To complement the industry panel, a panel of graduate students were up next, after lunch. Graduate students from a variety of schools across California joined us in the meeting room and on Zoom to have a discussion about the entire graduate school experience: from applying, to classes, to finding a mentor, and just the general grind of a graduate student. We had a lot of questions, and they gave us honest and personal answers. They shared with us their success and joys, but also their most difficult failures – of not receiving admissions the first time around and failing preliminary exams – and their perseverance through those challenges.
We are at many points in our educational journey, so these two panels provided us insight into our futures. For those of us who have already applied to graduate school, the graduate student panel gave us a look into our future, and it was reassuring to hear that although graduate school is difficult, that we can find our way through those issues. Others were interested in advice from the industry panel in leveraging their physics background toward getting a leg up in the interview process and finding a job they will enjoy. There is such a wide range of opportunities for a physics major, it is so valuable to explore the possibilities, but also the message was that we can change our minds.
Donn Silbermann, an Associate Zone Councilor from the University of Arizona in the ‘80s, spoke about his experiences starting with his SPS involvement and through his long career in optics. We were astonished to learn of all the opportunities in optics he was able to experience after receiving his bachelor’s degree. Moreover, he made a link between business and finance courses that allowed him to thrive as a physicist and an industry expert. In our undergraduate journeys, science and business and humanities feel separate, but it was inspiring to see how Donn incorporated them to build a successful career. From his talk, we realized that learning is lifelong and that science outreach is pivotal to fostering the next generation of scientists.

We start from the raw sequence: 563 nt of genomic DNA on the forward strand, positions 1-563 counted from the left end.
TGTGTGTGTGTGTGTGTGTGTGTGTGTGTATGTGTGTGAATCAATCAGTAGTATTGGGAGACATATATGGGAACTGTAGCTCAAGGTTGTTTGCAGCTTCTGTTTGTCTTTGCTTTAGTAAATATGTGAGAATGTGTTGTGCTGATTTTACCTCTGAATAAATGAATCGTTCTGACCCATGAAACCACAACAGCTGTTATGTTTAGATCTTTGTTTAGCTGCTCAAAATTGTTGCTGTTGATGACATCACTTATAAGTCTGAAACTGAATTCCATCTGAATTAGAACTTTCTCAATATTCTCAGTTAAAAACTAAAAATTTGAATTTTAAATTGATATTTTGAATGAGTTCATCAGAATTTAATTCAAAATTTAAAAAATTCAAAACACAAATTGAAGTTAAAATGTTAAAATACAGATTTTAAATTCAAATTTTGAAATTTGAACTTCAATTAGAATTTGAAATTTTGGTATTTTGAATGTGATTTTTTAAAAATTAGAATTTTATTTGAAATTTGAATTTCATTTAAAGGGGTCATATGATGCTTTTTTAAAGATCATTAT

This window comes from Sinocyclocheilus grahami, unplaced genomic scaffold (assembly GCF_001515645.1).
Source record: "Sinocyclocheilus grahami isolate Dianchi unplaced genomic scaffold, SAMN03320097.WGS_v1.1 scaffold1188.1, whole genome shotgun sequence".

The Zone Meeting concluded with a group discussion. Our passion for physics and astronomy unites us, even through the difficult courses and homework assignments. We reflected and shared on what makes us want to do physics and why we are confident that this is our path. A group poll surprised us as it was revealed that other students in other SPS chapters struggle with mental health, burnout, and imposter syndrome (just like us and our colleagues).
“It was a pleasure to host the zone meeting and bring physics students together,” shared Mya Do, secretary of the Cal Poly Pomona chapter. “I really enjoyed hearing about SPS activities from other chapters.” Hearing other chapters discuss their activities to cope with stress inspired us. Movie nights! Destress yoga! BBQs! Opportunities to build community and soothe the body and mind. We left with a mission to implement new ideas with our chapter.
The Zone Meeting was a tremendous opportunity for us to build community amongst our own chapter and with SPS chapters throughout the zone who share our passion for physics and astronomy. The talks and panels were inspiring and informative, but the highlight of the weekend was the opportunity to meet new people and express our physics-y personalities while having good laughs. Our gracious hosts from Cal Poly Pomona provided us an opportunity to grow individually as physicists and to grow as SPS chapters. Though the meeting is over, its impact will last in the ways we engage in physics and astronomy and in the ways we engage with our SPS chapter and others. We look forward to our next opportunity to rekindle the bonds we built.
Areas of Alignment: